Indigenous Rights and Environmental Governance: Lessons from the Great Bear Rainforest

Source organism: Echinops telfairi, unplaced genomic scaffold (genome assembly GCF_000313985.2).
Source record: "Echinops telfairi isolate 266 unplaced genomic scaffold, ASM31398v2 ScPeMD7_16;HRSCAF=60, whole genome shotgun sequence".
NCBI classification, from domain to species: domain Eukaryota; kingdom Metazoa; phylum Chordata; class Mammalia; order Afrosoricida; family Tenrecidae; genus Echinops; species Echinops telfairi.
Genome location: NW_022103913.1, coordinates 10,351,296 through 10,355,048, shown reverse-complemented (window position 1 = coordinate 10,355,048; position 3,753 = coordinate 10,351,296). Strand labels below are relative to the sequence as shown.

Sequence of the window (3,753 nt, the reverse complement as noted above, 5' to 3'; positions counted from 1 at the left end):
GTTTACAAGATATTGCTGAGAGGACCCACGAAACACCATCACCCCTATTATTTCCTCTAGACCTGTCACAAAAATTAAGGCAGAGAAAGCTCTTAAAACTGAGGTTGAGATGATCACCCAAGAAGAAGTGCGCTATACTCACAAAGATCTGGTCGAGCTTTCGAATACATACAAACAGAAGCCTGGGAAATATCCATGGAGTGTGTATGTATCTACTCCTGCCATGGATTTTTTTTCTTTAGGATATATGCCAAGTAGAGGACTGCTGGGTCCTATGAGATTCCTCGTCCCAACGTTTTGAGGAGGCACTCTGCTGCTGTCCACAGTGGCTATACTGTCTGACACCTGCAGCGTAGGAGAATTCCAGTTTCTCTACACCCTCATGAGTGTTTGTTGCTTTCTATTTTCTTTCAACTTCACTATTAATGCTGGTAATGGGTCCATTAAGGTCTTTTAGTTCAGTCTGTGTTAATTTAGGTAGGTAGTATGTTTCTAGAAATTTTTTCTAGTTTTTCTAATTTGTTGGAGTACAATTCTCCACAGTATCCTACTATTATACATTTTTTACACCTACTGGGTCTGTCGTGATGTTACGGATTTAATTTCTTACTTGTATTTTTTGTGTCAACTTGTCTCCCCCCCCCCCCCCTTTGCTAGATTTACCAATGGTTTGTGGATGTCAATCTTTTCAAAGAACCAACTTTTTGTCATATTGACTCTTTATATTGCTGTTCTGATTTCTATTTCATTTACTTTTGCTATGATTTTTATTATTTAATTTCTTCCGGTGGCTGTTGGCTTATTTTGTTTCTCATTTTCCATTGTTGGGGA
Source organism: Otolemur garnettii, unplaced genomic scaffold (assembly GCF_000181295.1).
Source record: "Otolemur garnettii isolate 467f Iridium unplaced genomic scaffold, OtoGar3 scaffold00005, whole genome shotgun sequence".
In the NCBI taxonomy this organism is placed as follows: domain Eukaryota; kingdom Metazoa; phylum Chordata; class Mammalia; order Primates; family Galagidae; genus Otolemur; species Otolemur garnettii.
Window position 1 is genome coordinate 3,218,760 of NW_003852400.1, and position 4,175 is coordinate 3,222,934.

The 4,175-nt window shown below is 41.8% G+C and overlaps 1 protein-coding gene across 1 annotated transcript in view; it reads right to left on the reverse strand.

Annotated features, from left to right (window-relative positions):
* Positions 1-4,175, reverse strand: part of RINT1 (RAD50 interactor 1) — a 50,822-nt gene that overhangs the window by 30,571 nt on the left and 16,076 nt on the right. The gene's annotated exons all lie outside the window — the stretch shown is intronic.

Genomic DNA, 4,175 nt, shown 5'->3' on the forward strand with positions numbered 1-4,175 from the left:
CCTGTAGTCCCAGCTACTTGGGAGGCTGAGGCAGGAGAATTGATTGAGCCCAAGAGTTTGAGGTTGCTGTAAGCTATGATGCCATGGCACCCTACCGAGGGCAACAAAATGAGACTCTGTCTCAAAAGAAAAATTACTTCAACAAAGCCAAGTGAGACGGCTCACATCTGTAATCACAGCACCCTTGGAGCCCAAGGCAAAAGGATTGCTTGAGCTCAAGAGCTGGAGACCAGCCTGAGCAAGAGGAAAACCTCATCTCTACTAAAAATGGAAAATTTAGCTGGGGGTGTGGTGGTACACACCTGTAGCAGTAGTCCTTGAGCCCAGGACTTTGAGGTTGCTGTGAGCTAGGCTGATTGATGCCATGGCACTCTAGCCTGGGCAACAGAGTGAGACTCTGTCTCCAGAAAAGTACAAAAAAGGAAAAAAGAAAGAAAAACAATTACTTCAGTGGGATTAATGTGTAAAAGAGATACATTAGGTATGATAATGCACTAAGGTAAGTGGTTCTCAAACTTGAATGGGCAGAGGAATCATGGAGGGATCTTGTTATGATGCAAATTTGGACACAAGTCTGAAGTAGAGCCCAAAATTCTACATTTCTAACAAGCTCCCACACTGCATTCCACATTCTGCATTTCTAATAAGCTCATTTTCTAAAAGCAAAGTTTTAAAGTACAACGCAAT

In British Columbia, conflicts over First Nations rights to natural resource management have become a common feature of the political landscape. A range of emerging issues — such as private hydroelectric developments, a resurgent mining industry, oil and gas exploration, and proposed pipelines — combine with increasingly robust legal grounds for First Nations rights to suggest that significant challenges to effective regimes of environmental governance loom on the horizon, as does their necessity. This article examines the negotiations that led to the novel forms of environmental governance that are being deployed in the central and north coast of British Columbia, also known as the Great Bear Rainforest. The negotiation processes, which included groundbreaking “government-to-government” negotiations between First Nations and the BC government, signal a significant shift in the way First Nations are involved in land-use decisions in British Columbia. The article considers the character of these negotiations, exploring what their wider implications and applicability might be for First Nations, the environmental movement, and the provincial government. Data were collected through semi-structured interviews, with individuals involved directly or indirectly in the negotiations; the analysis of the interview data situates interviewee insights within a wider consideration of strategies for achieving forms of environmental governance that are responsive to Aboriginal peoples’ rights. While many challenges remain in implementing the outcomes of the Great Bear Rainforest Agreements, important lessons can be learned from the processes that were used to reshape the future of this region.